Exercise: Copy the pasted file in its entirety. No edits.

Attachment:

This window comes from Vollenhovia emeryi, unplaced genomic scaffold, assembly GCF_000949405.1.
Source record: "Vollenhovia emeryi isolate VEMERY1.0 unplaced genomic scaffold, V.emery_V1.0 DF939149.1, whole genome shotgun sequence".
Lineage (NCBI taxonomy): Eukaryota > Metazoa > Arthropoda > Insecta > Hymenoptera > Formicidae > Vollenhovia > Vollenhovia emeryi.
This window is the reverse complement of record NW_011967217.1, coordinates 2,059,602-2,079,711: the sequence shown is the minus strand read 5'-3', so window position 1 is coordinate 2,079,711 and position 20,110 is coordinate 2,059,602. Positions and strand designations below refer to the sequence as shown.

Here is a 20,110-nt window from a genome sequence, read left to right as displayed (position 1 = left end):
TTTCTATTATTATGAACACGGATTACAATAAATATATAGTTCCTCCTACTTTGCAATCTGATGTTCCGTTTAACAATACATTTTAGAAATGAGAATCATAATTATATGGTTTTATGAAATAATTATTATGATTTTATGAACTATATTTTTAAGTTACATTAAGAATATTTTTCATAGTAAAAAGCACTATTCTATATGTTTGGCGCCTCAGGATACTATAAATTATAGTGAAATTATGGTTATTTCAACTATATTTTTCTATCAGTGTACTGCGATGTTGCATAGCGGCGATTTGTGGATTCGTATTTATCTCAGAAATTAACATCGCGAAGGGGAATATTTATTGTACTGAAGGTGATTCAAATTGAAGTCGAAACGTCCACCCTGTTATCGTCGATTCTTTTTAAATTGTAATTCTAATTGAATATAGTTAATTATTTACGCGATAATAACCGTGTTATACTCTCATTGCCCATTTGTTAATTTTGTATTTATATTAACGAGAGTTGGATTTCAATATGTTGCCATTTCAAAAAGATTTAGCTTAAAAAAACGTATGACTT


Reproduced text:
This window comes from Vollenhovia emeryi, unplaced genomic scaffold, assembly GCF_000949405.1.
Source record: "Vollenhovia emeryi isolate VEMERY1.0 unplaced genomic scaffold, V.emery_V1.0 DF939149.1, whole genome shotgun sequence".
Lineage (NCBI taxonomy): Eukaryota > Metazoa > Arthropoda > Insecta > Hymenoptera > Formicidae > Vollenhovia > Vollenhovia emeryi.
This window is the reverse complement of record NW_011967217.1, coordinates 2,059,602-2,079,711: the sequence shown is the minus strand read 5'-3', so window position 1 is coordinate 2,079,711 and position 20,110 is coordinate 2,059,602. Positions and strand designations below refer to the sequence as shown.

Here is a 20,110-nt window from a genome sequence, read left to right as displayed (position 1 = left end):
TTTCTATTATTATGAACACGGATTACAATAAATATATAGTTCCTCCTACTTTGCAATCTGATGTTCCGTTTAACAATACATTTTAGAAATGAGAATCATAATTATATGGTTTTATGAAATAATTATTATGATTTTATGAACTATATTTTTAAGTTACATTAAGAATATTTTTCATAGTAAAAAGCACTATTCTATATGTTTGGCGCCTCAGGATACTATAAATTATAGTGAAATTATGGTTATTTCAACTATATTTTTCTATCAGTGTACTGCGATGTTGCATAGCGGCGATTTGTGGATTCGTATTTATCTCAGAAATTAACATCGCGAAGGGGAATATTTATTGTACTGAAGGTGATTCAAATTGAAGTCGAAACGTCCACCCTGTTATCGTCGATTCTTTTTAAATTGTAATTCTAATTGAATATAGTTAATTATTTACGCGATAATAACCGTGTTATACTCTCATTGCCCATTTGTTAATTTTGTATTTATATTAACGAGAGTTGGATTTCAATATGTTGCCATTTCAAAAAGATTTAGCTTAAAAAAACGTATGACTT